Los Angeles hosted the Third National Accountable Care Organization Congress from October 30 to November 1. More than 1500 individuals participated in this leading forum on ACOs and related delivery system and payment reforms.
Along with Terry Spoleti, president of Glenridge Healthcare Solutions, I presented at the Congress during a session entitled How to Successfully Integrate Specialists into an Accountable Care Organization. A copy of our presentation materials is available here.
We began our presentation with a brief tutorial on accountable care economics, including the “rob Peter to pay Paul” reality, i.e., primary care physicians’ opportunity to enhance their compensation through shared savings programs by reducing costly inpatient admissions and specialists’ services. Next, we discussed how these economics are likely to impact specialists, as primary care providers become more selective in making referrals.
Terry, whose firm specializes in network development and data management for providers and payers, demonstrated how providers and consumers soon will have access to reports regarding specialists’ scores on quality and cost measures. In the very near future, these scorecards will have a significant impact on network and referral decisions, as well as specialists’ reimbursement rates.
Finally, we discussed specialists’ strategies for adapting to the new world of accountable care. Of course, all physicians need to be aware of, and focus on, improving their quality measure scores and their efficiency. For specialists who are currently part of an integrated delivery system, the focus should be on expanding the patient base served by the IDS, particularly by expanding services into new markets.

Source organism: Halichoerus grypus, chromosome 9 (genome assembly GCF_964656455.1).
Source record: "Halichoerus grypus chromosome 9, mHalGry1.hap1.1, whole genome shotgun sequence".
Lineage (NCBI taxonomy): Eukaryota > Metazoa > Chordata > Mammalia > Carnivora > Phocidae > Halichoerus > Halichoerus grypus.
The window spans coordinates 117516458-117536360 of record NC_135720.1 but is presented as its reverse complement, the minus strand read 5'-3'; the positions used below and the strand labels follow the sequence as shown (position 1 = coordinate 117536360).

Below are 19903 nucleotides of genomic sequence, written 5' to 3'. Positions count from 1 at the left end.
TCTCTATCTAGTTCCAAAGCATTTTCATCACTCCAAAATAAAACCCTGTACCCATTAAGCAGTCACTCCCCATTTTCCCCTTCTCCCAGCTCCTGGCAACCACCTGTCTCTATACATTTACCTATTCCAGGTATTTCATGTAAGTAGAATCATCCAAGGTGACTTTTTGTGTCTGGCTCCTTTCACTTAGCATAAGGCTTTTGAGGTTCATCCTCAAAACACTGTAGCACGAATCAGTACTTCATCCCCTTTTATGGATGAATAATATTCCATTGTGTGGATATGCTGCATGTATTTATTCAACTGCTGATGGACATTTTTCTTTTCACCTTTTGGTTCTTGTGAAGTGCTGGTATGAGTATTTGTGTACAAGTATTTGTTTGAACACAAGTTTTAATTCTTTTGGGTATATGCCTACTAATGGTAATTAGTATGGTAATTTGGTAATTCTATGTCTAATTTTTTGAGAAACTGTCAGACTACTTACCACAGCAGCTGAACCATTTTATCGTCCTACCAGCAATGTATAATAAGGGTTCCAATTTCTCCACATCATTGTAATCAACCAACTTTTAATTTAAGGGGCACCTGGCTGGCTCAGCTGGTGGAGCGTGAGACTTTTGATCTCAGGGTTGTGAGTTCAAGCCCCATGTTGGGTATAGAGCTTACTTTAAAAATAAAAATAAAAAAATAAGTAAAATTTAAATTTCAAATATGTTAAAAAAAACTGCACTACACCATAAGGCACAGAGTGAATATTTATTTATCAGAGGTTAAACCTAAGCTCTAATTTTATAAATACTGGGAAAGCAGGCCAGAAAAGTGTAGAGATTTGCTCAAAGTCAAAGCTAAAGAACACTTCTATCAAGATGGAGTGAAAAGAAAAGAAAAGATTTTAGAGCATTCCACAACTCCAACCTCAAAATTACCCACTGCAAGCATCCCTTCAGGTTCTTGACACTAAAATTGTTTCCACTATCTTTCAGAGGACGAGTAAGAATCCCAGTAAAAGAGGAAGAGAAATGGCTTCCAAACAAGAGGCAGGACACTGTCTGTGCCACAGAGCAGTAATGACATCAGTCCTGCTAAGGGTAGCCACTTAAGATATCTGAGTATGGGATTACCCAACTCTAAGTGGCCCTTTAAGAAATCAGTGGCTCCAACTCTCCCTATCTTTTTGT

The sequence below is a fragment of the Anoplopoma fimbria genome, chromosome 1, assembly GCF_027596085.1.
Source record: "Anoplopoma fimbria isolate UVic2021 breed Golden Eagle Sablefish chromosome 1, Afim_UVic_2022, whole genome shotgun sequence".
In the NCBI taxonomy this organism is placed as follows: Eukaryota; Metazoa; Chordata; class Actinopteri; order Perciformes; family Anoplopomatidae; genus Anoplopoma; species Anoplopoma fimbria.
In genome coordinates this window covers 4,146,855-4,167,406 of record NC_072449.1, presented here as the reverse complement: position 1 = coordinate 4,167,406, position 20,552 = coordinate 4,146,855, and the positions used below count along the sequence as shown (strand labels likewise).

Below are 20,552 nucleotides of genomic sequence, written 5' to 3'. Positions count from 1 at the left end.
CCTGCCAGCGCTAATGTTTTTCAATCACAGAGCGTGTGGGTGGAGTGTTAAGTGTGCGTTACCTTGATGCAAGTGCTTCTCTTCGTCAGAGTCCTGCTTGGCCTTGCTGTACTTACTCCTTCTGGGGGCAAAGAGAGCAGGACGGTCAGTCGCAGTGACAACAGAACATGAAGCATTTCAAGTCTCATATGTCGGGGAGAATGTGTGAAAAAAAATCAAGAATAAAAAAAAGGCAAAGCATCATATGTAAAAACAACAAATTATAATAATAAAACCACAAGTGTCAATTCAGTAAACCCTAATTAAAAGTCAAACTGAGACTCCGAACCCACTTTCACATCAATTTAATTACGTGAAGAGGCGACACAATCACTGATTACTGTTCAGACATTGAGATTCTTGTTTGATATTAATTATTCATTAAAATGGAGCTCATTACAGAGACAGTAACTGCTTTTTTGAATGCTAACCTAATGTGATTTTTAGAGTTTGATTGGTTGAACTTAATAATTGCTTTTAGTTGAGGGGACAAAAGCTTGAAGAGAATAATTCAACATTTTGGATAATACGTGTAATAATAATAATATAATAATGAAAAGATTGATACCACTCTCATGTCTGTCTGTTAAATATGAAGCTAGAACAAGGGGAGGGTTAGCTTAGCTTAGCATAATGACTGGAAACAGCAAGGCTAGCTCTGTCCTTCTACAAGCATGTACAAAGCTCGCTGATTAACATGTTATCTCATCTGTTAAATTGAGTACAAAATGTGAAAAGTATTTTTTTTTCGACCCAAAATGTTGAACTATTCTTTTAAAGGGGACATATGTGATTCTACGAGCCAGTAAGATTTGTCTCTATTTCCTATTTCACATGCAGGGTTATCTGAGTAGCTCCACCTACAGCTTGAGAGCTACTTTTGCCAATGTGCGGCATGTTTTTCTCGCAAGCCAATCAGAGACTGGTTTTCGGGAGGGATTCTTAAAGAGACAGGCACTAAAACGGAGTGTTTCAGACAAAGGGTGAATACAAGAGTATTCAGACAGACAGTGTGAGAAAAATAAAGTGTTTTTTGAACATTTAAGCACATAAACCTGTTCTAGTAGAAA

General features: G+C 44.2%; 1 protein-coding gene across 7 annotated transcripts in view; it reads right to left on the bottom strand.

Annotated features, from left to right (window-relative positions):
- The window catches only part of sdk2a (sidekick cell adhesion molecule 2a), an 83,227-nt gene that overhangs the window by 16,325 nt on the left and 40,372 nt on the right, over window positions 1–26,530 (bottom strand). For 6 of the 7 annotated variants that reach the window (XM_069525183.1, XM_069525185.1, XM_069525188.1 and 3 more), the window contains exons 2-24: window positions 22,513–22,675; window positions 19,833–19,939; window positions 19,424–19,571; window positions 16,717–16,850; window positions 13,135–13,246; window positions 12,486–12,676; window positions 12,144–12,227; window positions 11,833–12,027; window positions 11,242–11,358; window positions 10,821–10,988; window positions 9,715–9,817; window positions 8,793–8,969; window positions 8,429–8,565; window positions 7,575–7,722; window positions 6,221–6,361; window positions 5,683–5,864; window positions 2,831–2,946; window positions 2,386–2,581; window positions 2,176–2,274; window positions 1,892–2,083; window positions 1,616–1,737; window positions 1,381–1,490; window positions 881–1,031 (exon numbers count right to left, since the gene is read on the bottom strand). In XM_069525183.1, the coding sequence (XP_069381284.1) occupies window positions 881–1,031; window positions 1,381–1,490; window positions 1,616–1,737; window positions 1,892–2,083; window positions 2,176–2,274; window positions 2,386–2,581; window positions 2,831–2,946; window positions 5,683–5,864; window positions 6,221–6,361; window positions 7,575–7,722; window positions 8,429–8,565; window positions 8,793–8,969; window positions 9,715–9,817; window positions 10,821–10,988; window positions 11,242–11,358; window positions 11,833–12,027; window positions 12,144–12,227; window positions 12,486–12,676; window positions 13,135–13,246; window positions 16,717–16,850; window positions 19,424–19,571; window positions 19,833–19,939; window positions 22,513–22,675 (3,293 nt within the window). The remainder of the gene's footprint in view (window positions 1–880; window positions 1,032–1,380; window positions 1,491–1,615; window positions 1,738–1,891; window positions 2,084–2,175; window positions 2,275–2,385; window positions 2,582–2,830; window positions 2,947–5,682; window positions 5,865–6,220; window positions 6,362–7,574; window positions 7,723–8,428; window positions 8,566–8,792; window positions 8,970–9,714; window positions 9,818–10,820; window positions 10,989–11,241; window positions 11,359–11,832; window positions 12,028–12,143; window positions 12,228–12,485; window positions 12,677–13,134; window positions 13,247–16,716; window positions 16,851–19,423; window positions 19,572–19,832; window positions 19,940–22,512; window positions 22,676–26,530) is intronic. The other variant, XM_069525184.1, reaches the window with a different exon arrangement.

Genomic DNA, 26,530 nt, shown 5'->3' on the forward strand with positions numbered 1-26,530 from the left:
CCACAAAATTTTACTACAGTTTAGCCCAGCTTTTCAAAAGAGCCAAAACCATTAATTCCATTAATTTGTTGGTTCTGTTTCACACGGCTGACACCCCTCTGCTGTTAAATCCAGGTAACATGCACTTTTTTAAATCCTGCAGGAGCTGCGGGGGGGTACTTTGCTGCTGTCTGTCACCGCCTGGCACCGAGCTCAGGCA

One such strategy is the development of a service line franchise. Often referred to as “outreach programs” in the past, the service line franchise enhances the relationship between providers and gives smaller communities the opportunity to participate in a continuum of care for a specific disease state or chronic condition. Local providers have access to, and training on, care protocols to manage patients closer to home, with strong referral relationships to a tertiary care provider for more specialized care.
For independent practitioners, we discussed the opportunity for “clouding,” i.e., clinically integrating with other specialists in the community (the “cloud”) while maintaining economic independence. Among other benefits, clouding provides an opportunity for branding, and identifying a specialist with a network of high-quality, cost-effective providers. When structured and executed appropriately with respect to state and federal regulatory issues, clouding also presents an opportunity for joint contract negotiations with payers.
All of the presenters at the ACO Congress offered keen insights into emerging models of care delivery. The level of energy among the attendees reinforces our belief that change is here, and now is the time for providers to make their own destiny.